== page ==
Pakistan's economy on edge of precipice, warns World Bank
With 40 per cent of the population living below the poverty line, Pakistan is battling economic hardships, climate shocks, and human development challenges
Pakistan's economy has reached a tipping point, with 40 per cent of its population living below the poverty line, and policy decisions driven by strong vested interests of military, political and business leaders, the World Bank has warned.
The candid warning came ahead of the new election cycle for the incoming government, making it clear that while international lenders and development partners can advise with examples of success stories and some financing, hard choices and course-correcting decisions can only be made within the country, Pakistani paper Dawn reported.
"This may be Pakistan's moment to make policy shifts," said Najy Benhassine, country director for the World Bank in Pakistan at a news briefing, while releasing a set of policy notes for debate and discussion before the new elected government comes in, the Dawn report said.
Benhassine said Pakistan was in the middle of a human resource capital and economic crisis. "Policy decisions are heavily influenced by strong vested interests, including those of military, political and business leaders," reads the overview of the report titled 'Reforms for a Brighter Future: Time to Decide' that Benhassine released.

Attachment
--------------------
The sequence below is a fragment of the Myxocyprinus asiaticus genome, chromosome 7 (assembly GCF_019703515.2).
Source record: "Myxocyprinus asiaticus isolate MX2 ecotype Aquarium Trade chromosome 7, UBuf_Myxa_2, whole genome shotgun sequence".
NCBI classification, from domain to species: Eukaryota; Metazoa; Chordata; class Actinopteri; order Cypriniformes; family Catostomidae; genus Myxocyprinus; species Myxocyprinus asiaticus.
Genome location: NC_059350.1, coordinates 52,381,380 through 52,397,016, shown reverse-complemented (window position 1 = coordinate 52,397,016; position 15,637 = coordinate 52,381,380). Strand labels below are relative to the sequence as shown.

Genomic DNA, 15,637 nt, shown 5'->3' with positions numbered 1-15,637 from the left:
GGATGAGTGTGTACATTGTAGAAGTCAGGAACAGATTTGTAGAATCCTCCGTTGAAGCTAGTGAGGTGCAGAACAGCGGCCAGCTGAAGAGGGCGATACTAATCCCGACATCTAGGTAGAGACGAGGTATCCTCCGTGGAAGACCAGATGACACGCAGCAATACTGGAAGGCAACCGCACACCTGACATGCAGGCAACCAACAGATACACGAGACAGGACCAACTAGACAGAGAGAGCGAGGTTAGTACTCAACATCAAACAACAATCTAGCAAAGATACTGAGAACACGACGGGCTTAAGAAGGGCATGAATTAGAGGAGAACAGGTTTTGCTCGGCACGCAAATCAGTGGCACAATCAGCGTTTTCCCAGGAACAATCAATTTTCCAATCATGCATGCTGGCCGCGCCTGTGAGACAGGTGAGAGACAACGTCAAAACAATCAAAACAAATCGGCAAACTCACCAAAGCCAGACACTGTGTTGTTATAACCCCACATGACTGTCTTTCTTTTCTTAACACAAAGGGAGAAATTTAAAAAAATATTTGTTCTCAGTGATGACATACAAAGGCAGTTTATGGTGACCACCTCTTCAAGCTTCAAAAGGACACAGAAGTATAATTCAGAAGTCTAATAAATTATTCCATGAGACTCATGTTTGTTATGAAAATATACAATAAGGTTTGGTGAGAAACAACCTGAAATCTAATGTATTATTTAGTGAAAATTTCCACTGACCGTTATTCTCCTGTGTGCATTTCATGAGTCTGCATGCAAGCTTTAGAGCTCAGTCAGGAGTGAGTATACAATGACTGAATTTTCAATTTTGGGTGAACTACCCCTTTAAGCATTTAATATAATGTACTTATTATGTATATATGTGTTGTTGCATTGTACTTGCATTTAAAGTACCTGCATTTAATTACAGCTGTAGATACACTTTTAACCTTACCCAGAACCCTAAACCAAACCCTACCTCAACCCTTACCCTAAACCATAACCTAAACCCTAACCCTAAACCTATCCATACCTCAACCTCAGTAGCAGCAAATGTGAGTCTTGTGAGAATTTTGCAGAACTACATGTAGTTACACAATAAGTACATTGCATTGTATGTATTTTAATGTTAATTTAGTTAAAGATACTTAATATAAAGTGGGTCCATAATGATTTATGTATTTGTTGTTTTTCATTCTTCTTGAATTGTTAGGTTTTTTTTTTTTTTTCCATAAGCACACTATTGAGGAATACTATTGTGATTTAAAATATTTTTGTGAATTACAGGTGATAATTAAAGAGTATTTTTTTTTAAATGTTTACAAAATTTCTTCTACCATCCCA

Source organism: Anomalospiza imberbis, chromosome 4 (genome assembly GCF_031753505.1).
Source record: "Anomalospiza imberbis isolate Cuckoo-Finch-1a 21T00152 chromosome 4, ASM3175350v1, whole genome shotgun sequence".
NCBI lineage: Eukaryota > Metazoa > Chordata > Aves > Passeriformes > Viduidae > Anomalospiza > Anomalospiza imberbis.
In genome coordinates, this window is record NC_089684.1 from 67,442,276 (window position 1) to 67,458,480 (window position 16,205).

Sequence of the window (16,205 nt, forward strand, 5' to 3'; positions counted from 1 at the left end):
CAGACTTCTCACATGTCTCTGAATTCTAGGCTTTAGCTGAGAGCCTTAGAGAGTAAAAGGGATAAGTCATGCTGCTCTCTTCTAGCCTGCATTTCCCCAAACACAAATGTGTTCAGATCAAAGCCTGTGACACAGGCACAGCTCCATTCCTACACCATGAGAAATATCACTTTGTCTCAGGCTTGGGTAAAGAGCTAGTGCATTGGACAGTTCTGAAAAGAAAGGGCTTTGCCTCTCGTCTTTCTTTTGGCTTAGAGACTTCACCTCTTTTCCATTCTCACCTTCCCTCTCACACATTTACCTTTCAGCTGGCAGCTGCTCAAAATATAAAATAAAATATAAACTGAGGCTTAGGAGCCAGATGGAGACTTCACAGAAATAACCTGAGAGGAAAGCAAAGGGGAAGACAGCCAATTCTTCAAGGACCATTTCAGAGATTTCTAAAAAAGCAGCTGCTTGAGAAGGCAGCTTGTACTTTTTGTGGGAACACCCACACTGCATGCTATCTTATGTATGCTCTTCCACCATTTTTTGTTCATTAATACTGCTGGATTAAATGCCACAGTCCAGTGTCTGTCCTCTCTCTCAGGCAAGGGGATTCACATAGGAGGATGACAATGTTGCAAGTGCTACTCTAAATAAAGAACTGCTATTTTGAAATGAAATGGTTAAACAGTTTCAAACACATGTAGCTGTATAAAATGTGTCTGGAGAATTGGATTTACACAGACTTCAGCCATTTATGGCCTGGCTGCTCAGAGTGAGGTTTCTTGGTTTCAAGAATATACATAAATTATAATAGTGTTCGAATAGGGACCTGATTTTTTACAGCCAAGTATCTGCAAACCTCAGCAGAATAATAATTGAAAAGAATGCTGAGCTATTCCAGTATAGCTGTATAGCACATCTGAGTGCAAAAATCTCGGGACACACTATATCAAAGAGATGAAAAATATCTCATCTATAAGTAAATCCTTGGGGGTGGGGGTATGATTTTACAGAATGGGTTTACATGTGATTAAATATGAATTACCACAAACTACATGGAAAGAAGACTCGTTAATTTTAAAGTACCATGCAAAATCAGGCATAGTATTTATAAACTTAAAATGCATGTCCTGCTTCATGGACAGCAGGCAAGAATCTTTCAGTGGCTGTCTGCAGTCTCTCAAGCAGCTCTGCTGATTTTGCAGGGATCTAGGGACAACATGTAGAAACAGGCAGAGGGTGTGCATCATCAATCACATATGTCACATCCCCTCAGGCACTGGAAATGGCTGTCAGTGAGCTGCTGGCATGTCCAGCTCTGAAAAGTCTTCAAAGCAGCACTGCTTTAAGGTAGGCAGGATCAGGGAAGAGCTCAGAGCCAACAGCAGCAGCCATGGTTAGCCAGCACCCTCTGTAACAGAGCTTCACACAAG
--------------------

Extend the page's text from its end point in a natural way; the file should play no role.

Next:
He added that Pakistan has been facing numerous economic hardships including inflation, rising electricity prices, severe climate shocks, and insufficient public resources to finance development and climate adaptation — leaving the country among the most vulnerable to climate change impacts, Dawn reported.
Pakistan's human development outcomes lag well behind the rest of South Asia and are roughly equivalent to those in many sub-Saharan African countries, with the costs disproportionately borne by girls and women while close to 40 per cent of children under five years of age suffer from stunted growth. The country also has the largest number of out-of-school children in the world at 20.3 million, Dawn said.
Its growth model has resulted in periodic balance of payments crises driven by unsustainable fiscal and current account deficits that necessitated subsequent contractionary adjustments, slowing growth, reducing certainty and undermining investments.